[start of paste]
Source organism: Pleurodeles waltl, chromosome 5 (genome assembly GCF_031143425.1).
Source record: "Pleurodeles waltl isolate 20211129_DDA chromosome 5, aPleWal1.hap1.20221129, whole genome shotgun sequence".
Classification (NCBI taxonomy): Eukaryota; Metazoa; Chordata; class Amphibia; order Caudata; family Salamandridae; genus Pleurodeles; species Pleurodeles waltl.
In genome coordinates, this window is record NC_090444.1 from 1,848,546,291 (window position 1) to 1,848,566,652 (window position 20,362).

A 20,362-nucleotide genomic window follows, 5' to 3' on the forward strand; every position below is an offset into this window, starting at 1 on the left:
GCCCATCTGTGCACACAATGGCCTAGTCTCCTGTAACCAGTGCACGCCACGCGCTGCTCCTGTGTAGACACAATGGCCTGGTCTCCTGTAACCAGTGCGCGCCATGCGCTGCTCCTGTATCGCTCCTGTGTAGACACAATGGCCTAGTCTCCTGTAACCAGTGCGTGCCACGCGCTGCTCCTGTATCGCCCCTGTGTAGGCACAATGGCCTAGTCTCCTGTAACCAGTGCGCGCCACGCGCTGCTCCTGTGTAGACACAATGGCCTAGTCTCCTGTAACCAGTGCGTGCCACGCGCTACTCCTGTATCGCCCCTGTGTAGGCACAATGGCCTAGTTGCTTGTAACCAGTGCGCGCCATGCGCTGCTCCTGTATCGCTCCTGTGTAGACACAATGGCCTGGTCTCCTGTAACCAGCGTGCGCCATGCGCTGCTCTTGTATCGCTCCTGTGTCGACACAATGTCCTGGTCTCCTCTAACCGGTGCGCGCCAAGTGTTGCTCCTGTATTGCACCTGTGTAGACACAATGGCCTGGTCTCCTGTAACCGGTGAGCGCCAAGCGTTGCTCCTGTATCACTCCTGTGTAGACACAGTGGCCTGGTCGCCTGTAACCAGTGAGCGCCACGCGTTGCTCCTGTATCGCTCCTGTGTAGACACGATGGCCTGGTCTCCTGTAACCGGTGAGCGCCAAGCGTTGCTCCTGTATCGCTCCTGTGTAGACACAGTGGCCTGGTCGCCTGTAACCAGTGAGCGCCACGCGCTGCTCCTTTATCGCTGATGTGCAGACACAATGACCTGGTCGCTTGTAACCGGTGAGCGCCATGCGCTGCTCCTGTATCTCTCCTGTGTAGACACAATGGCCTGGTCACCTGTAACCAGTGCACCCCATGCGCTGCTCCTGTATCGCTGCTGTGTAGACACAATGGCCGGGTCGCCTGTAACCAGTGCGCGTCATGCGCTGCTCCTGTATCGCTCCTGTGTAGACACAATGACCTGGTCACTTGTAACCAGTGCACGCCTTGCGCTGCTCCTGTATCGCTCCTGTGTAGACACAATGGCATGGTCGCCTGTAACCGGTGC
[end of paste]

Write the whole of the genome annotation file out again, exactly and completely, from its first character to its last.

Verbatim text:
Source organism: Pleurodeles waltl, chromosome 5 (genome assembly GCF_031143425.1).
Source record: "Pleurodeles waltl isolate 20211129_DDA chromosome 5, aPleWal1.hap1.20221129, whole genome shotgun sequence".
Classification (NCBI taxonomy): Eukaryota; Metazoa; Chordata; class Amphibia; order Caudata; family Salamandridae; genus Pleurodeles; species Pleurodeles waltl.
In genome coordinates, this window is record NC_090444.1 from 1,848,546,291 (window position 1) to 1,848,566,652 (window position 20,362).

A 20,362-nucleotide genomic window follows, 5' to 3' on the forward strand; every position below is an offset into this window, starting at 1 on the left:
GCCCATCTGTGCACACAATGGCCTAGTCTCCTGTAACCAGTGCACGCCACGCGCTGCTCCTGTGTAGACACAATGGCCTGGTCTCCTGTAACCAGTGCGCGCCATGCGCTGCTCCTGTATCGCTCCTGTGTAGACACAATGGCCTAGTCTCCTGTAACCAGTGCGTGCCACGCGCTGCTCCTGTATCGCCCCTGTGTAGGCACAATGGCCTAGTCTCCTGTAACCAGTGCGCGCCACGCGCTGCTCCTGTGTAGACACAATGGCCTAGTCTCCTGTAACCAGTGCGTGCCACGCGCTACTCCTGTATCGCCCCTGTGTAGGCACAATGGCCTAGTTGCTTGTAACCAGTGCGCGCCATGCGCTGCTCCTGTATCGCTCCTGTGTAGACACAATGGCCTGGTCTCCTGTAACCAGCGTGCGCCATGCGCTGCTCTTGTATCGCTCCTGTGTCGACACAATGTCCTGGTCTCCTCTAACCGGTGCGCGCCAAGTGTTGCTCCTGTATTGCACCTGTGTAGACACAATGGCCTGGTCTCCTGTAACCGGTGAGCGCCAAGCGTTGCTCCTGTATCACTCCTGTGTAGACACAGTGGCCTGGTCGCCTGTAACCAGTGAGCGCCACGCGTTGCTCCTGTATCGCTCCTGTGTAGACACGATGGCCTGGTCTCCTGTAACCGGTGAGCGCCAAGCGTTGCTCCTGTATCGCTCCTGTGTAGACACAGTGGCCTGGTCGCCTGTAACCAGTGAGCGCCACGCGCTGCTCCTTTATCGCTGATGTGCAGACACAATGACCTGGTCGCTTGTAACCGGTGAGCGCCATGCGCTGCTCCTGTATCTCTCCTGTGTAGACACAATGGCCTGGTCACCTGTAACCAGTGCACCCCATGCGCTGCTCCTGTATCGCTGCTGTGTAGACACAATGGCCGGGTCGCCTGTAACCAGTGCGCGTCATGCGCTGCTCCTGTATCGCTCCTGTGTAGACACAATGACCTGGTCACTTGTAACCAGTGCACGCCTTGCGCTGCTCCTGTATCGCTCCTGTGTAGACACAATGGCATGGTCGCCTGTAACCGGTGC